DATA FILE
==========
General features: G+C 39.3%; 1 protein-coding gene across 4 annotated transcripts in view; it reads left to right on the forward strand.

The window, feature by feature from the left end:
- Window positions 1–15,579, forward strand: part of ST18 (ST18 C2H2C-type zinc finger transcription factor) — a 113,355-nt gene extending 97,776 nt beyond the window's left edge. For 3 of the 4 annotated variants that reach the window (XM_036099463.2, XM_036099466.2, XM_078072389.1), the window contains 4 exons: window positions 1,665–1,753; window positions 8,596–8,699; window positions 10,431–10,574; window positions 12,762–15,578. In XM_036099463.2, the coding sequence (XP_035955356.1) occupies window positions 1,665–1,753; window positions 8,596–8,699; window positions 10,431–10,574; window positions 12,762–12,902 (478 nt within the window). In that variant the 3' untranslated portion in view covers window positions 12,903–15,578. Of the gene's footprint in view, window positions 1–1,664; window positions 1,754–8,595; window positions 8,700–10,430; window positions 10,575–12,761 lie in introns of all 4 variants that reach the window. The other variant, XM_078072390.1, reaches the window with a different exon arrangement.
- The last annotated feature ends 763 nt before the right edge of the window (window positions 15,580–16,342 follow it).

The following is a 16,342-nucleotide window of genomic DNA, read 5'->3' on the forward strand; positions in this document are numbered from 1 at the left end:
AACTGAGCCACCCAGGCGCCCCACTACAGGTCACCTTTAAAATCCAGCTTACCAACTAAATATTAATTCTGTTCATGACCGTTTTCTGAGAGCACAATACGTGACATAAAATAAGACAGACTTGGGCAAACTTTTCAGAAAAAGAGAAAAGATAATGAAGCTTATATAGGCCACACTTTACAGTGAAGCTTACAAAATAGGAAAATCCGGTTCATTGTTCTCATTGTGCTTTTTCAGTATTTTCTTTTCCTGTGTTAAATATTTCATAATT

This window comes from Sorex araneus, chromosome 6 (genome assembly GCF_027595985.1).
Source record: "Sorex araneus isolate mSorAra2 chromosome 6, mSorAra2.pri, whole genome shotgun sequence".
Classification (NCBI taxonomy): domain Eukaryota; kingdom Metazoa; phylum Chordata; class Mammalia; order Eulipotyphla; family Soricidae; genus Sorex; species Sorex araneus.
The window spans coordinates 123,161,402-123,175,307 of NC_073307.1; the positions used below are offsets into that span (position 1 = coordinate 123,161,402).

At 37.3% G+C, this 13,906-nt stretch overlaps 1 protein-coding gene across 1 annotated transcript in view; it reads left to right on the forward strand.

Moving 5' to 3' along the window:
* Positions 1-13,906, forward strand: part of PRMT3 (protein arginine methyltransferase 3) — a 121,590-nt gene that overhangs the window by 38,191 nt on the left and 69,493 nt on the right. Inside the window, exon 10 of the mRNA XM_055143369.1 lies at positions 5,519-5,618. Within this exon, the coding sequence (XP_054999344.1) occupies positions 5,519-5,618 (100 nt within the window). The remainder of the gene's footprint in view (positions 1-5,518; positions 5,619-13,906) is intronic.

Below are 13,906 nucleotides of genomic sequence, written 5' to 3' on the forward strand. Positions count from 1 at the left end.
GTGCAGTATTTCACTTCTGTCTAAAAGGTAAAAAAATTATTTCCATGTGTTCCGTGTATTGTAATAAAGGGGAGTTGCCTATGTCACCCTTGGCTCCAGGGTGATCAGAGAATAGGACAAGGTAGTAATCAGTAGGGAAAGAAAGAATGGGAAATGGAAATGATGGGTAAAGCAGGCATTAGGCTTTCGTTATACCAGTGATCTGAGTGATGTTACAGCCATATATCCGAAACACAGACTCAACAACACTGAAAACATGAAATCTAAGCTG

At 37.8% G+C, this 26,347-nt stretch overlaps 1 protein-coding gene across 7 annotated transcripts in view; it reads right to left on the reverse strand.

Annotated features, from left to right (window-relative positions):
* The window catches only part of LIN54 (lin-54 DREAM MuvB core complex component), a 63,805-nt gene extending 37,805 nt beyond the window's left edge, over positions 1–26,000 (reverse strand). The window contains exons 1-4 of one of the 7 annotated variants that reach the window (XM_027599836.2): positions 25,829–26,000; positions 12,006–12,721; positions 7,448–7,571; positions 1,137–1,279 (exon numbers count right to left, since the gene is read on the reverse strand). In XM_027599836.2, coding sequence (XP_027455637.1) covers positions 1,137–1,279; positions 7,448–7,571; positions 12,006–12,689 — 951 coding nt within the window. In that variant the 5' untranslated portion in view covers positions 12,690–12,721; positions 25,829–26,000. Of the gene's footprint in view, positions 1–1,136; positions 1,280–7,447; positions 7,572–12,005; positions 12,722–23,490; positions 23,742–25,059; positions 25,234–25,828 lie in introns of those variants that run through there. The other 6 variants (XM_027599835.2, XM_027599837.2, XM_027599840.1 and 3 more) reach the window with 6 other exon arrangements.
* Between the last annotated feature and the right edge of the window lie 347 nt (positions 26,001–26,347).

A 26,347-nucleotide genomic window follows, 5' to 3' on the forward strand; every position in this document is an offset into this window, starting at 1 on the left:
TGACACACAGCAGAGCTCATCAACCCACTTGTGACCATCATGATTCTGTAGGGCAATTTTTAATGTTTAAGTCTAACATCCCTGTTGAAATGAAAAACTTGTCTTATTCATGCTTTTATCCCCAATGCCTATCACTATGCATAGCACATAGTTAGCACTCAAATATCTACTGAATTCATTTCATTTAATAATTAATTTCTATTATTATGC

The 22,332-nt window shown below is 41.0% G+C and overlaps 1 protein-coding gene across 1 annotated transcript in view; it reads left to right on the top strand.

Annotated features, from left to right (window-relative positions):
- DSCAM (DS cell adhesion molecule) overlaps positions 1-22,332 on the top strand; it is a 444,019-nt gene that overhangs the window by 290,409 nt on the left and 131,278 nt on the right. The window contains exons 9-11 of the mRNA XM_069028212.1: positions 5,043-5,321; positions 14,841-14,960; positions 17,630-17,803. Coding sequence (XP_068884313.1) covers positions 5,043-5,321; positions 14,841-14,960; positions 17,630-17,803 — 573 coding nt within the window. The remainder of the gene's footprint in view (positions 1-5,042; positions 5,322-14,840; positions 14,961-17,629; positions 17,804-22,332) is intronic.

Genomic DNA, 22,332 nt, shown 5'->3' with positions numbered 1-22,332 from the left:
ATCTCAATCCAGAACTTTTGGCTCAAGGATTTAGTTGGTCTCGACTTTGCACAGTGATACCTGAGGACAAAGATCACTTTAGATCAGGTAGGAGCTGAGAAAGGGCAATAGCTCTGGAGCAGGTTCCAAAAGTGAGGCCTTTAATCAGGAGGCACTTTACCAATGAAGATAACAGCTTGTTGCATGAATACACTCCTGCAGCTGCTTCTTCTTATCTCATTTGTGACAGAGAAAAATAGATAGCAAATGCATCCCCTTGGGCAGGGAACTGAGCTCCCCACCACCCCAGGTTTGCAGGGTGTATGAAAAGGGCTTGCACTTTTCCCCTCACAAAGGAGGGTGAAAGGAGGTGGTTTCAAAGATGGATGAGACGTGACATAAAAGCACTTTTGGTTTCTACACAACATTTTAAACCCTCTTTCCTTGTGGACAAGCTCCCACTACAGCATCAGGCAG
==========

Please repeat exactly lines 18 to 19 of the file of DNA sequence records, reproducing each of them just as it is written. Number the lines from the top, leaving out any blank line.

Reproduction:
* The window catches only part of LIN54 (lin-54 DREAM MuvB core complex component), a 63,805-nt gene extending 37,805 nt beyond the window's left edge, over positions 1–26,000 (reverse strand). The window contains exons 1-4 of one of the 7 annotated variants that reach the window (XM_027599836.2): positions 25,829–26,000; positions 12,006–12,721; positions 7,448–7,571; positions 1,137–1,279 (exon numbers count right to left, since the gene is read on the reverse strand). In XM_027599836.2, coding sequence (XP_027455637.1) covers positions 1,137–1,279; positions 7,448–7,571; positions 12,006–12,689 — 951 coding nt within the window. In that variant the 5' untranslated portion in view covers positions 12,690–12,721; positions 25,829–26,000. Of the gene's footprint in view, positions 1–1,136; positions 1,280–7,447; positions 7,572–12,005; positions 12,722–23,490; positions 23,742–25,059; positions 25,234–25,828 lie in introns of those variants that run through there. The other 6 variants (XM_027599835.2, XM_027599837.2, XM_027599840.1 and 3 more) reach the window with 6 other exon arrangements.
* Between the last annotated feature and the right edge of the window lie 347 nt (positions 26,001–26,347).